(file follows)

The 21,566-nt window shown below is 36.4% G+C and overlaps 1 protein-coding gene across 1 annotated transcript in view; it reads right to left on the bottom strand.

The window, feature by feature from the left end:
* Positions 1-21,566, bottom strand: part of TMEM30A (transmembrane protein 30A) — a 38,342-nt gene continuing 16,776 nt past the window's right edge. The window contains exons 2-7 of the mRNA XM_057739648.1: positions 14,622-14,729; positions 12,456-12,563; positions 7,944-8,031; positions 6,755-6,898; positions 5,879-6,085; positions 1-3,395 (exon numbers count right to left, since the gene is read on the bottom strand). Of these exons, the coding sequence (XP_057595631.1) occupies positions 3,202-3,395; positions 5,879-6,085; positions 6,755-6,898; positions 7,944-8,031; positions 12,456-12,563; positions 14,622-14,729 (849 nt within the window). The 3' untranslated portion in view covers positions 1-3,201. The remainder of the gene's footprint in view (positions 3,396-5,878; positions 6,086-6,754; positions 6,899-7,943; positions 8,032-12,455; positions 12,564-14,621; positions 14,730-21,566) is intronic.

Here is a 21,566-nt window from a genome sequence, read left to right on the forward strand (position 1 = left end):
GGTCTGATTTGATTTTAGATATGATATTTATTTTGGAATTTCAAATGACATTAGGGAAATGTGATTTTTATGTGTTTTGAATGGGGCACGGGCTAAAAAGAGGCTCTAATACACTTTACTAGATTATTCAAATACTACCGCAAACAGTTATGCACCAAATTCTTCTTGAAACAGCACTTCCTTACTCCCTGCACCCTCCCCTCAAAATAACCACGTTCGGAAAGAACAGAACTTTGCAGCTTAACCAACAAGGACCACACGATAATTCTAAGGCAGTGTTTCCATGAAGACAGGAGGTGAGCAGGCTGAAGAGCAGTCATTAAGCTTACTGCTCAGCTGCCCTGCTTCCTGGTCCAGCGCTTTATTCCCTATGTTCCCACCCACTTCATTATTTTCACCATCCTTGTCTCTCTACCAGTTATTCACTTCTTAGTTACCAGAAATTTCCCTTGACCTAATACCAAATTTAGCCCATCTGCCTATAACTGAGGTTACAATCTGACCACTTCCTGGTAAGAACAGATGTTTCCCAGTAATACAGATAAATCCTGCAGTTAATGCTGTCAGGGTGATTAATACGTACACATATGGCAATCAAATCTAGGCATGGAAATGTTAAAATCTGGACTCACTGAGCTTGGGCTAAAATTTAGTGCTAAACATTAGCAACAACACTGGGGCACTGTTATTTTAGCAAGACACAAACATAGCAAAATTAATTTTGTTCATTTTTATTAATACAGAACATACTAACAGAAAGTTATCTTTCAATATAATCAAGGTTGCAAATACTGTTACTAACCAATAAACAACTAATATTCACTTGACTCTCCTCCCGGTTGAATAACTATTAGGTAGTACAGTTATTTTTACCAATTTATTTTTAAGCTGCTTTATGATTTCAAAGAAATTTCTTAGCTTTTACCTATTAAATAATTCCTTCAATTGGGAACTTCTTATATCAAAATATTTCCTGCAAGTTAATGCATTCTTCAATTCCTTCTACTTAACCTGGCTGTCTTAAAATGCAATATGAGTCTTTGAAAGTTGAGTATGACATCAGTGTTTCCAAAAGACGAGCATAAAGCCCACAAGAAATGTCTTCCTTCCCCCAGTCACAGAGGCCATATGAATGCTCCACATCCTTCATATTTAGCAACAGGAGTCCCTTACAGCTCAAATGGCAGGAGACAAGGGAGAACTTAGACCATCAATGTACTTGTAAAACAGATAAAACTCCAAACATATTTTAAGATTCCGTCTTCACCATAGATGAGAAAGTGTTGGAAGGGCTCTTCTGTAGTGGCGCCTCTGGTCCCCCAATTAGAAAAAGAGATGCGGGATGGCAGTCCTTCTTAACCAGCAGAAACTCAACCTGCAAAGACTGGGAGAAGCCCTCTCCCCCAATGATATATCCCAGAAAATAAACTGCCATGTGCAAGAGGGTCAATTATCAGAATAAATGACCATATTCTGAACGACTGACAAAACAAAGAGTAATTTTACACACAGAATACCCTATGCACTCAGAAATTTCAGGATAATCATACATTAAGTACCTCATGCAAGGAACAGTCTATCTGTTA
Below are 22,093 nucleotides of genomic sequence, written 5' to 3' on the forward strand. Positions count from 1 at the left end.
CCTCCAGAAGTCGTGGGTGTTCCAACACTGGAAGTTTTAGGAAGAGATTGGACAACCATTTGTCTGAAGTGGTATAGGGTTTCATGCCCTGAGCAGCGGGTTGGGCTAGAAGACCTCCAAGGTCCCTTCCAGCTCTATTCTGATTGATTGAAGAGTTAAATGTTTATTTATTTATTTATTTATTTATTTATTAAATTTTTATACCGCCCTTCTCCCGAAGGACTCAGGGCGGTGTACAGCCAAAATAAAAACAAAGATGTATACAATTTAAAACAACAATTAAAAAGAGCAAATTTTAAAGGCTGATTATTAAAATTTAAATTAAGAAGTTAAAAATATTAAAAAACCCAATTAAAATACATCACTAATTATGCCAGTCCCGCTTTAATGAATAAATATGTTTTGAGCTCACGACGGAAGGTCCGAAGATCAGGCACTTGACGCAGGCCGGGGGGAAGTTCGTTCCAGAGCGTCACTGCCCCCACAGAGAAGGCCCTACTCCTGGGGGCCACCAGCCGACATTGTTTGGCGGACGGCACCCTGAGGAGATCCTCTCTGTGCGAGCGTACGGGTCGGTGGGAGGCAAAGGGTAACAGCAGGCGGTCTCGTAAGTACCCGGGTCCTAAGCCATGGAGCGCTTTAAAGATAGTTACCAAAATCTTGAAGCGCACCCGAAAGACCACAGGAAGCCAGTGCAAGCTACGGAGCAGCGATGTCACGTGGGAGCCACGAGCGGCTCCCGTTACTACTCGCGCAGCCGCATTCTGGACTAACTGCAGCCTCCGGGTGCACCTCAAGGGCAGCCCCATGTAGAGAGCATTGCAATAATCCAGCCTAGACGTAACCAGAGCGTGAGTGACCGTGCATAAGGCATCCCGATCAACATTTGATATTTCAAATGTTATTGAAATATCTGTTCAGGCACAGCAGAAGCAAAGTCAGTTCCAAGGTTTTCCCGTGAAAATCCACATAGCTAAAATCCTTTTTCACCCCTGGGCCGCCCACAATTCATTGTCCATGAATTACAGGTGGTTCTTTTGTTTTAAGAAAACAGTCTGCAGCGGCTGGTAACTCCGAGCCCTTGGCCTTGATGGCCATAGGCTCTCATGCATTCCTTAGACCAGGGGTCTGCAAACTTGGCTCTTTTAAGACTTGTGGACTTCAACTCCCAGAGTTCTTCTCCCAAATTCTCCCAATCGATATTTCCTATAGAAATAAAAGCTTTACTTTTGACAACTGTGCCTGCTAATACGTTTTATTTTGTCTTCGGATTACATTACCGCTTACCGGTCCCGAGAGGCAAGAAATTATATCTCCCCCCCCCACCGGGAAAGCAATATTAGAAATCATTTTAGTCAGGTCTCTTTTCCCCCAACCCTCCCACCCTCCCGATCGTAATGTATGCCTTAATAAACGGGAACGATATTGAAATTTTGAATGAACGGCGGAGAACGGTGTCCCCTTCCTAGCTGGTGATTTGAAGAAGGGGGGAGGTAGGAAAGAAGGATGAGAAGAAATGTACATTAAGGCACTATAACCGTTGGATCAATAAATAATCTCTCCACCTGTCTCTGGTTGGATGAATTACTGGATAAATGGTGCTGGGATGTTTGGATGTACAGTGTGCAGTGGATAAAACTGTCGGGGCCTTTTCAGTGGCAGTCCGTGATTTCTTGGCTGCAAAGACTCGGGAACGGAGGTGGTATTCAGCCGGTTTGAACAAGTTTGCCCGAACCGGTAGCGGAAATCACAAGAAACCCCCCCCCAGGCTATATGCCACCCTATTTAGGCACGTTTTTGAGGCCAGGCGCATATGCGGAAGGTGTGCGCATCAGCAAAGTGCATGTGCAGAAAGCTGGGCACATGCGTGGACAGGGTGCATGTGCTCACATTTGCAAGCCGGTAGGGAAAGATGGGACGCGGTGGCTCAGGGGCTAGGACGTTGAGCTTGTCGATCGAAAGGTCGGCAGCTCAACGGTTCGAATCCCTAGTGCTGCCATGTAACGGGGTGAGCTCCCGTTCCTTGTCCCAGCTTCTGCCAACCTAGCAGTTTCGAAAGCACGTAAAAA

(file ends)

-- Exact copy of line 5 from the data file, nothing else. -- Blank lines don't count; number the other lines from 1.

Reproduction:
GGTCTGATTTGATTTTAGATATGATATTTATTTTGGAATTTCAAATGACATTAGGGAAATGTGATTTTTATGTGTTTTGAATGGGGCACGGGCTAAAAAGAGGCTCTAATACACTTTACTAGATTATTCAAATACTACCGCAAACAGTTATGCACCAAATTCTTCTTGAAACAGCACTTCCTTACTCCCTGCACCCTCCCCTCAAAATAACCACGTTCGGAAAGAACAGAACTTTGCAGCTTAACCAACAAGGACCACACGATAATTCTAAGGCAGTGTTTCCATGAAGACAGGAGGTGAGCAGGCTGAAGAGCAGTCATTAAGCTTACTGCTCAGCTGCCCTGCTTCCTGGTCCAGCGCTTTATTCCCTATGTTCCCACCCACTTCATTATTTTCACCATCCTTGTCTCTCTACCAGTTATTCACTTCTTAGTTACCAGAAATTTCCCTTGACCTAATACCAAATTTAGCCCATCTGCCTATAACTGAGGTTACAATCTGACCACTTCCTGGTAAGAACAGATGTTTCCCAGTAATACAGATAAATCCTGCAGTTAATGCTGTCAGGGTGATTAATACGTACACATATGGCAATCAAATCTAGGCATGGAAATGTTAAAATCTGGACTCACTGAGCTTGGGCTAAAATTTAGTGCTAAACATTAGCAACAACACTGGGGCACTGTTATTTTAGCAAGACACAAACATAGCAAAATTAATTTTGTTCATTTTTATTAATACAGAACATACTAACAGAAAGTTATCTTTCAATATAATCAAGGTTGCAAATACTGTTACTAACCAATAAACAACTAATATTCACTTGACTCTCCTCCCGGTTGAATAACTATTAGGTAGTACAGTTATTTTTACCAATTTATTTTTAAGCTGCTTTATGATTTCAAAGAAATTTCTTAGCTTTTACCTATTAAATAATTCCTTCAATTGGGAACTTCTTATATCAAAATATTTCCTGCAAGTTAATGCATTCTTCAATTCCTTCTACTTAACCTGGCTGTCTTAAAATGCAATATGAGTCTTTGAAAGTTGAGTATGACATCAGTGTTTCCAAAAGACGAGCATAAAGCCCACAAGAAATGTCTTCCTTCCCCCAGTCACAGAGGCCATATGAATGCTCCACATCCTTCATATTTAGCAACAGGAGTCCCTTACAGCTCAAATGGCAGGAGACAAGGGAGAACTTAGACCATCAATGTACTTGTAAAACAGATAAAACTCCAAACATATTTTAAGATTCCGTCTTCACCATAGATGAGAAAGTGTTGGAAGGGCTCTTCTGTAGTGGCGCCTCTGGTCCCCCAATTAGAAAAAGAGATGCGGGATGGCAGTCCTTCTTAACCAGCAGAAACTCAACCTGCAAAGACTGGGAGAAGCCCTCTCCCCCAATGATATATCCCAGAAAATAAACTGCCATGTGCAAGAGGGTCAATTATCAGAATAAATGACCATATTCTGAACGACTGACAAAACAAAGAGTAATTTTACACACAGAATACCCTATGCACTCAGAAATTTCAGGATAATCATACATTAAGTACCTCATGCAAGGAACAGTCTATCTGTTA